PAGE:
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Mergers

Throughout the 80's and early 90's Melbourne were linked as potential merger partners for a number of partners. Before 1987 most of the proposals involved the Demons fast-tracking their way back to the finals, whereas in the AFL era it was more about finances.

Pre-VFL

The first discussion of a merger came in 1861 when it was suggested that the Melbourne and Richmond clubs should amalgamate. The motion was not successful.

In 1899 there were discussions of a merger between Melbourne and the Melbourne University club. It was agreed that there could be a merger but that there could be no change to the club's name or colours.

Pre-national competition

In 1915 Melbourne amalgamated with University club, but rather than a merger it was simply an excuse to ransack the Students' best players and make a run at the finals for the first time in a decade.

During the Second World War the Demons were linked with Collingwood as both sides had been hit hard with player losses from the conflict.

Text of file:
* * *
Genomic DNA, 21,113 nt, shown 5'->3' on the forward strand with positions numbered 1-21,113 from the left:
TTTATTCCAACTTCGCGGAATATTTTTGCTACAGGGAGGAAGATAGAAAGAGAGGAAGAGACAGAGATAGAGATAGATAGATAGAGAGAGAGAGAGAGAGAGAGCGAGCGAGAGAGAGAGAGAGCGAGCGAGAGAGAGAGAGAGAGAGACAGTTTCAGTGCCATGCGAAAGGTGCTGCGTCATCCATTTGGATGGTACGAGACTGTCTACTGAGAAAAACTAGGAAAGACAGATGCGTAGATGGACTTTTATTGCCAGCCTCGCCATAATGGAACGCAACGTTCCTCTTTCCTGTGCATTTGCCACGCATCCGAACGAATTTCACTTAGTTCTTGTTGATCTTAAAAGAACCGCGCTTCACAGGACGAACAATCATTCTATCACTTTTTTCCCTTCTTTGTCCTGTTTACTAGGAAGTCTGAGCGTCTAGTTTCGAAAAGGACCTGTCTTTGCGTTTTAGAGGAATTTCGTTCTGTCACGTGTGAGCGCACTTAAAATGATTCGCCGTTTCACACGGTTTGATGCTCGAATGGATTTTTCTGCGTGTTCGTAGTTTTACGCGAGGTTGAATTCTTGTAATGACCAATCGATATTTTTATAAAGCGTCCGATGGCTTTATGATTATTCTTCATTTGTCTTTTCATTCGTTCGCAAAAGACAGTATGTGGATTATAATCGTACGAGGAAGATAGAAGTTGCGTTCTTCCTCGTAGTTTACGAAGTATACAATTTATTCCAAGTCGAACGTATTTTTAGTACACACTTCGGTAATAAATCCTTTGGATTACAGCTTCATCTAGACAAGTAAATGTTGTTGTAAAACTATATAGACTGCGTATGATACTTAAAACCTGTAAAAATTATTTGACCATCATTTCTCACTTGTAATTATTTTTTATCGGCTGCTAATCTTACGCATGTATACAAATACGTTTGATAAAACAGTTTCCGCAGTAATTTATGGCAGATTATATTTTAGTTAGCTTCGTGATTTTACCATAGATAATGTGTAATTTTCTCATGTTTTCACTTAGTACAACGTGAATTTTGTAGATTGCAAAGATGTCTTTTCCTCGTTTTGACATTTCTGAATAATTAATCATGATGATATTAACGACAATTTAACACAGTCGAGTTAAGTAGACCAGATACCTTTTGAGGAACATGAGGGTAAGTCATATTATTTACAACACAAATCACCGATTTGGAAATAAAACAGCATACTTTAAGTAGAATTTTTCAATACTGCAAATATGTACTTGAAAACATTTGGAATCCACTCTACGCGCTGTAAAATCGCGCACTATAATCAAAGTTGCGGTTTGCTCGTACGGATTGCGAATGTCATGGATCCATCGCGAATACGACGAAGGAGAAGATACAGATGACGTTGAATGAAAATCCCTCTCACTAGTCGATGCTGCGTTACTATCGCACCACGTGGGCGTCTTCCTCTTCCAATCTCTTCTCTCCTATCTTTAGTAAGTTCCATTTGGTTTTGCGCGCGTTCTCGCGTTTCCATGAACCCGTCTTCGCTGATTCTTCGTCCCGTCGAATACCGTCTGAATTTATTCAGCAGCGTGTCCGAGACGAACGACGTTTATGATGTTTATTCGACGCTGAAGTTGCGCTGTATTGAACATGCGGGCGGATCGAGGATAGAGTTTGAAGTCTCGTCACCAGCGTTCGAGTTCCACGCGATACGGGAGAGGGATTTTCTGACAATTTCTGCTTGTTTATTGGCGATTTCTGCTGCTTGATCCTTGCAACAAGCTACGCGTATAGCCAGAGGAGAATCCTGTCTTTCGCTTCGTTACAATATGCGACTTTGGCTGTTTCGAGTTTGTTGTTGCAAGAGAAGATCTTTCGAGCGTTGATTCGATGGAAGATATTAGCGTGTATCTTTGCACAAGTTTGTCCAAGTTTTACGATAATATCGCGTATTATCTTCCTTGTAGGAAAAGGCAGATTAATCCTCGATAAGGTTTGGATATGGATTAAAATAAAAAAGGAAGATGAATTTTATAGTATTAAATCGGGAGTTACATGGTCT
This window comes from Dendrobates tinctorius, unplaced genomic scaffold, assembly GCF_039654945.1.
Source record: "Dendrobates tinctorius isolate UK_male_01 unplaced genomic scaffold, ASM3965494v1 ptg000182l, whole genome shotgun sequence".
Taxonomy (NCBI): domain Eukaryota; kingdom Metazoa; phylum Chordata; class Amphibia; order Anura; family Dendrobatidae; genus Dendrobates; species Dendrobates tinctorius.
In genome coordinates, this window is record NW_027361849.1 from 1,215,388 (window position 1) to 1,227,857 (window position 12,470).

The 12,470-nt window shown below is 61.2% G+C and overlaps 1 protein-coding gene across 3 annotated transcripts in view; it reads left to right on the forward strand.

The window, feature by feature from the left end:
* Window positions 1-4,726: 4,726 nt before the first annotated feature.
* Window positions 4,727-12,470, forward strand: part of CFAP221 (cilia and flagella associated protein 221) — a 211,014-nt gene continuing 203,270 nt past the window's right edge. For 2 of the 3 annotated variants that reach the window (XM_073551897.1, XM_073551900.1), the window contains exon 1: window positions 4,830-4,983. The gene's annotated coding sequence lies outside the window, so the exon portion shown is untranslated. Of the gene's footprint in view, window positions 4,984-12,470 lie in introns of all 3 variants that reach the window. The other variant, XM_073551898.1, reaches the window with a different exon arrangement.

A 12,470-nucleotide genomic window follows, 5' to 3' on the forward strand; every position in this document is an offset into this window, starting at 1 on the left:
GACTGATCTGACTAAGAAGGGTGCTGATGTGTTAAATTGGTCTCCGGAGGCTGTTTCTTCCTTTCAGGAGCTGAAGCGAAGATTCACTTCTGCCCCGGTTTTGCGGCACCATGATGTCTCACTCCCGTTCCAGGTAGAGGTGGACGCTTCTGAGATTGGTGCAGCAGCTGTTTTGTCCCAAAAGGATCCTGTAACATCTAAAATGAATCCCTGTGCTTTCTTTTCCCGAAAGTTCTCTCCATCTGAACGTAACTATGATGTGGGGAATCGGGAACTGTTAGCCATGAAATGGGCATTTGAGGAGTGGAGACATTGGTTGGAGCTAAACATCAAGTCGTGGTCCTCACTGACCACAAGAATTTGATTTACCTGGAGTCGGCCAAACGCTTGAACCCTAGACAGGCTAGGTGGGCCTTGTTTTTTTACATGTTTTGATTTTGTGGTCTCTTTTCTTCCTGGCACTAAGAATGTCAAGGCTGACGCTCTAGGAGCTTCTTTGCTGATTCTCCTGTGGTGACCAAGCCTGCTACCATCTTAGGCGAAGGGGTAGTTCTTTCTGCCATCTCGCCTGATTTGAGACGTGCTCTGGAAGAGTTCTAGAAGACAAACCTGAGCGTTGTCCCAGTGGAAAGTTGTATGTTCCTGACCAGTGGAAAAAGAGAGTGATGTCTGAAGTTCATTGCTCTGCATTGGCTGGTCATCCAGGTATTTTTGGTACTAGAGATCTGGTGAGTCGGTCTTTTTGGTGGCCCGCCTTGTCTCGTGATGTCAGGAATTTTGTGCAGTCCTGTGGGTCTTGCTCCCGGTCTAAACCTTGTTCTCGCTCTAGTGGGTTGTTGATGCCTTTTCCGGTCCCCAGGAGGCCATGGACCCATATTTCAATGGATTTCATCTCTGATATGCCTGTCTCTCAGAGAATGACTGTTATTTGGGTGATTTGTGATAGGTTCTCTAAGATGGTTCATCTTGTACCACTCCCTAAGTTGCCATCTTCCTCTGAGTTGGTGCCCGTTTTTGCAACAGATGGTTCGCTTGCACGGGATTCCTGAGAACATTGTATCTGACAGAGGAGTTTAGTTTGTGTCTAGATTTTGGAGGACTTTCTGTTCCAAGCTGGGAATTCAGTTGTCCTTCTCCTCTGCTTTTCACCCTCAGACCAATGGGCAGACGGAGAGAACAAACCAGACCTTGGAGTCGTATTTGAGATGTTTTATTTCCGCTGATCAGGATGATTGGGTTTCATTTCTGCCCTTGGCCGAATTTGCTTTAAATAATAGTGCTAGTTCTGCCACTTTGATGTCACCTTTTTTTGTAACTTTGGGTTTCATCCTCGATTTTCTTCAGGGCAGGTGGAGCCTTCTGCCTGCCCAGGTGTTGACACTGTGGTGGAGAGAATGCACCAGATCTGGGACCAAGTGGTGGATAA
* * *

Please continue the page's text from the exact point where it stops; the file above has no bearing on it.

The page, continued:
The 80's

During 1981 in the fallout from South Melbourne's proposed move to Sydney there were unofficial discussions between Melbourne and North Melbourne officials regarding a merger. Demons officials had also considered a union with the Swans, but had been rebuffed by South who wanted to retain their identity despite the move to Sydney.

In 1986 the Age reported that Melbourne and Fitzroy had engaged in discussions about a merger. President Stuart Spencer explained Melbourne's position as "There is no point in Melbourne merging with anyone unless it becomes an immediate finals side. That would be the only reason we would consider a merger". The matter came close to being proposed to go before the members for a vote but on the eve of the merger being announced Fitzroy pulled out and asked for more time so they could hold a fundraiser. The Demons pulled out of the deal.

That year the club had also sat down for serious discussions with North Melbourne, with Bob Ansett to be president and John Kennedy coach of a side with the front of North's jumper and the back of Melbourne's. It smelt too much of a takeover and when Ansett refused to compromise on the deal it was cancelled.